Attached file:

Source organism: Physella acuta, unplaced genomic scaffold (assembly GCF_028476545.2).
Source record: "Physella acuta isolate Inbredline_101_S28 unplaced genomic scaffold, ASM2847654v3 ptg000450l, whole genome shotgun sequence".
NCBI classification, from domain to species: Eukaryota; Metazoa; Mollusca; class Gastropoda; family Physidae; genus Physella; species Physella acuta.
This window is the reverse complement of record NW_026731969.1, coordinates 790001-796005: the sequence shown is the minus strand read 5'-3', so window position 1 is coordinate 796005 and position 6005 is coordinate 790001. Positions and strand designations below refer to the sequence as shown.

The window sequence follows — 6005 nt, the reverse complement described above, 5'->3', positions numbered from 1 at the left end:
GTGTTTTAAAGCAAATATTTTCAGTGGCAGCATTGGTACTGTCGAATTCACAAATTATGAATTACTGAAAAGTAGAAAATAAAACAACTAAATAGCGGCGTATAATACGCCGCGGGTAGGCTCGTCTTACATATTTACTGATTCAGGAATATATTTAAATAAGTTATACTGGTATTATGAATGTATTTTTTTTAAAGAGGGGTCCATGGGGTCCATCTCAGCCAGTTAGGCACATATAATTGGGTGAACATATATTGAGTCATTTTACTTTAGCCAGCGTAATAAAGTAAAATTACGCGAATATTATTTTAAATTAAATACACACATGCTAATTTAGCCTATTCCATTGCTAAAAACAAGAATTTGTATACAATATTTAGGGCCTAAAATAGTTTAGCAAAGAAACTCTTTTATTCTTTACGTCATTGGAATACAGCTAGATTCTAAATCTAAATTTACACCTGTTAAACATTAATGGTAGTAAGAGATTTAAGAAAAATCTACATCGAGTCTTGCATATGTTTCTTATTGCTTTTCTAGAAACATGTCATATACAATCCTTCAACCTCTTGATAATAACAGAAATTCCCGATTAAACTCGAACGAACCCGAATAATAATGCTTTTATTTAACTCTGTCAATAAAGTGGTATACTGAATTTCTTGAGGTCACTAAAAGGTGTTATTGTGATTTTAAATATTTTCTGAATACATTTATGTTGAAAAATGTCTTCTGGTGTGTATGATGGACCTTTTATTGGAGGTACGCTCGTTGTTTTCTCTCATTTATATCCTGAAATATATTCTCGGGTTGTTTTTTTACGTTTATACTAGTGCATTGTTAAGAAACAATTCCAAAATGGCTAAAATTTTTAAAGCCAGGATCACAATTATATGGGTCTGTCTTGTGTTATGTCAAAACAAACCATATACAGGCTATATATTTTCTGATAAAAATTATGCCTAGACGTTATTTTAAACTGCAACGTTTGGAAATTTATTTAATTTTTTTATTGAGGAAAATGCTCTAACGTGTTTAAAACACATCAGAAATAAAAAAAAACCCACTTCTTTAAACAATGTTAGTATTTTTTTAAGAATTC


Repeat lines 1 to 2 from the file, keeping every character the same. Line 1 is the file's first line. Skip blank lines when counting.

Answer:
Source organism: Physella acuta, unplaced genomic scaffold (assembly GCF_028476545.2).
Source record: "Physella acuta isolate Inbredline_101_S28 unplaced genomic scaffold, ASM2847654v3 ptg000450l, whole genome shotgun sequence".